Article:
Corporate accountants play a crucial role in businesses: They keep track of the money.
A thorough accounting of a company’s revenue and spending can help it maintain its financial stability. A corporate accountant’s thoughtful analysis of an organization’s finances helps it plan for long-term growth.
Besides keeping business executives aware of their companies’ financial performance, corporate accountants are key to keeping companies in compliance with government regulations. Corporate accountants help ensure that accounting strategies are in line with generally accepted accounting principles (GAAP).
People exploring corporate accounting do well to consider earning an advanced degree, such as a master’s degree in accountancy. The in-depth knowledge of a master’s degree program offers a solid base for embarking on a corporate accountant career.
What Is Corporate Accounting?
Corporate accounting deals with business aspects that have to do with money — which can include almost anything.
In a small firm, corporate accountants may handle all the accounting tasks, while a larger company may employ a staff of corporate accountants to split the work.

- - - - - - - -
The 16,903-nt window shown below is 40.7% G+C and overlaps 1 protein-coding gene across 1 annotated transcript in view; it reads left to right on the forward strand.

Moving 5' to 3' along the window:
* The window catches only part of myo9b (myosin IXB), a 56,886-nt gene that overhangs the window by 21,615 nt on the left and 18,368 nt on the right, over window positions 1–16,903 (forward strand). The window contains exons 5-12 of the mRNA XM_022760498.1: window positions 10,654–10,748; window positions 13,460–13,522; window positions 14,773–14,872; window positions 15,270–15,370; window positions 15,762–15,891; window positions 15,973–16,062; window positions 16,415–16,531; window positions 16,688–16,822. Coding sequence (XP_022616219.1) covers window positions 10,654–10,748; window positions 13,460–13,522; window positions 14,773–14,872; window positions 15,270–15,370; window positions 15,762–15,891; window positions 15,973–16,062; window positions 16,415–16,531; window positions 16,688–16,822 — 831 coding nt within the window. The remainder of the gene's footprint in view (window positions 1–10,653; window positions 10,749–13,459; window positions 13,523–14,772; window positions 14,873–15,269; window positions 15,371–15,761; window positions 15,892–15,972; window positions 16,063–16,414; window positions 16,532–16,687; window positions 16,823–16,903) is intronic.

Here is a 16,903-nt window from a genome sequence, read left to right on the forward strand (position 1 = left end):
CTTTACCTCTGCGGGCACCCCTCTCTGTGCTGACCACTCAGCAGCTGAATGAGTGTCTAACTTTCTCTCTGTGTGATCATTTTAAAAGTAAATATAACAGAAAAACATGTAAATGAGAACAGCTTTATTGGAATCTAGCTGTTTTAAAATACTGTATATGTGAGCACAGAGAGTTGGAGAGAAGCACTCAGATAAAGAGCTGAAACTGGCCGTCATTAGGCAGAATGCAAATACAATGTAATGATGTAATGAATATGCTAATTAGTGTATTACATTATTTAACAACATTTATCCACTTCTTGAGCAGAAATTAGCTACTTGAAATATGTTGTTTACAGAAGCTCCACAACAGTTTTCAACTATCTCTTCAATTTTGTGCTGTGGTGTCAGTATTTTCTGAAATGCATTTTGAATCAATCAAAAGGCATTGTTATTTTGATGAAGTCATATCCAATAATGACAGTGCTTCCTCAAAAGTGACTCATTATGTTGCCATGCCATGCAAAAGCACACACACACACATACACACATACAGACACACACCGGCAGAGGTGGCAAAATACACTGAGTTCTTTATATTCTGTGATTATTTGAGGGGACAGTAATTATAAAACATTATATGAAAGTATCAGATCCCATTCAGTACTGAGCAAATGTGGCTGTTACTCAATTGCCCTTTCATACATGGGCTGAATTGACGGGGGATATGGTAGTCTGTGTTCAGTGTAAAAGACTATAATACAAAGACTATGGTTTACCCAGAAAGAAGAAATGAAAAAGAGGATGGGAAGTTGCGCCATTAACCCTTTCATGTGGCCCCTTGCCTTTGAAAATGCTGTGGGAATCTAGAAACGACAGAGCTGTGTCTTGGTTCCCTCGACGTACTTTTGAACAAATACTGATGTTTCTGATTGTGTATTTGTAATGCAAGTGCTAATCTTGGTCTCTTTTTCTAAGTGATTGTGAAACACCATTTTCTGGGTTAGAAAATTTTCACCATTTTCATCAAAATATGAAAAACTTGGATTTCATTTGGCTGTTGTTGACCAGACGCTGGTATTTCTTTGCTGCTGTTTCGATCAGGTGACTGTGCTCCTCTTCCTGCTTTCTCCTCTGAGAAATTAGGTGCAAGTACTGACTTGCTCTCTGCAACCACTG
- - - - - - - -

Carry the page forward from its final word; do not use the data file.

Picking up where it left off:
Corporate accountants help the business manage its day-to-day finances. They make sure that accurate financial records are kept and comply with policies that accounting organizations and government regulatory agencies have laid out. Accounting principles and processes include GAAP, International Financial Reporting Standards (IFRS), and the U.S. Internal Revenue Code.
Maintaining accurate data is important not only for compliance but also for making data-driven decisions. Executives depend on accurate, relevant financial reports.
Corporate accountants often rely on software programs. Software programs assist in all phases of accounting: preparing budgets, creating reports, identifying patterns, highlighting trends, and making forecasts.
Popular accounting software for corporate accountants working in small businesses includes FreshBooks, QuickBooks, Sage 50cloud, and Zoho Books, according to PCMag.
For larger businesses, PCMag lists NetSuite, Acumatica, AccountMate, Denali, Traverse, SAP Business One Professional, Sage 300, QuickBooks Desktop Enterprise, and Microsoft Dynamics GP.
Public Accounting vs. Corporate Accounting: What’s the Difference?
Public accountants and corporate accountants have some key distinctions.
Fundamentally, a public accountant usually works for an accounting firm that provides accounting services to other businesses and organizations. A public accountant likely works for several client companies for over a year.
A corporate accountant, sometimes called a private accountant, works full time for a single company, typically one that makes or sells goods or services, such as cars, insurance, or dry cleaning. The corporate accountant handles only that company’s accounting tasks.
Public accountants and private accountants are similar in that they have much the same education, training, and certifications.